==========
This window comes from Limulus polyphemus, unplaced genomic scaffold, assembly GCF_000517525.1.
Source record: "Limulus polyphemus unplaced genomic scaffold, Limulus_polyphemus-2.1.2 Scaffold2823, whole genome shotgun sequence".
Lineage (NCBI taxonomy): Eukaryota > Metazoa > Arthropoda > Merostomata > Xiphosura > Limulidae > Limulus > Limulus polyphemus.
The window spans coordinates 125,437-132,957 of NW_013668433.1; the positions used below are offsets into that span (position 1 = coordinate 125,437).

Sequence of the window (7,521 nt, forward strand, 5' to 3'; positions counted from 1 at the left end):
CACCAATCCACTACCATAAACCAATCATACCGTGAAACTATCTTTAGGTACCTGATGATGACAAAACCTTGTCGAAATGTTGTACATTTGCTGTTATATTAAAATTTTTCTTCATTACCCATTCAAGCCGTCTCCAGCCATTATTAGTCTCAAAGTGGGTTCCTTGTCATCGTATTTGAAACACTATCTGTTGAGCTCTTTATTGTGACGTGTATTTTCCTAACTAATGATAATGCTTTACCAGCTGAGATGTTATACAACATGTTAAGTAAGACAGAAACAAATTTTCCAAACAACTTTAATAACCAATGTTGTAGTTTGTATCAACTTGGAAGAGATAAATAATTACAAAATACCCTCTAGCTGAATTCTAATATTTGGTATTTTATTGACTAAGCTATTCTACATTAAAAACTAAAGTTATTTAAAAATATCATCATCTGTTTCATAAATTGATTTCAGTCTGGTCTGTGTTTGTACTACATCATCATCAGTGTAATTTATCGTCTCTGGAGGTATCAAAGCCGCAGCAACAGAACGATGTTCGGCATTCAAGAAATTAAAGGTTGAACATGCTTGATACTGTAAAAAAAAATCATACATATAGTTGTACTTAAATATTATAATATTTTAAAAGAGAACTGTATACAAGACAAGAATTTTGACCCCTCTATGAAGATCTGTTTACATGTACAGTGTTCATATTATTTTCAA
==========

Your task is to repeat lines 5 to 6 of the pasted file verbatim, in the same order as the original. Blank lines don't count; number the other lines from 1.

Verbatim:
Sequence of the window (7,521 nt, forward strand, 5' to 3'; positions counted from 1 at the left end):
CACCAATCCACTACCATAAACCAATCATACCGTGAAACTATCTTTAGGTACCTGATGATGACAAAACCTTGTCGAAATGTTGTACATTTGCTGTTATATTAAAATTTTTCTTCATTACCCATTCAAGCCGTCTCCAGCCATTATTAGTCTCAAAGTGGGTTCCTTGTCATCGTATTTGAAACACTATCTGTTGAGCTCTTTATTGTGACGTGTATTTTCCTAACTAATGATAATGCTTTACCAGCTGAGATGTTATACAACATGTTAAGTAAGACAGAAACAAATTTTCCAAACAACTTTAATAACCAATGTTGTAGTTTGTATCAACTTGGAAGAGATAAATAATTACAAAATACCCTCTAGCTGAATTCTAATATTTGGTATTTTATTGACTAAGCTATTCTACATTAAAAACTAAAGTTATTTAAAAATATCATCATCTGTTTCATAAATTGATTTCAGTCTGGTCTGTGTTTGTACTACATCATCATCAGTGTAATTTATCGTCTCTGGAGGTATCAAAGCCGCAGCAACAGAACGATGTTCGGCATTCAAGAAATTAAAGGTTGAACATGCTTGATACTGTAAAAAAAAATCATACATATAGTTGTACTTAAATATTATAATATTTTAAAAGAGAACTGTATACAAGACAAGAATTTTGACCCCTCTATGAAGATCTGTTTACATGTACAGTGTTCATATTATTTTCAA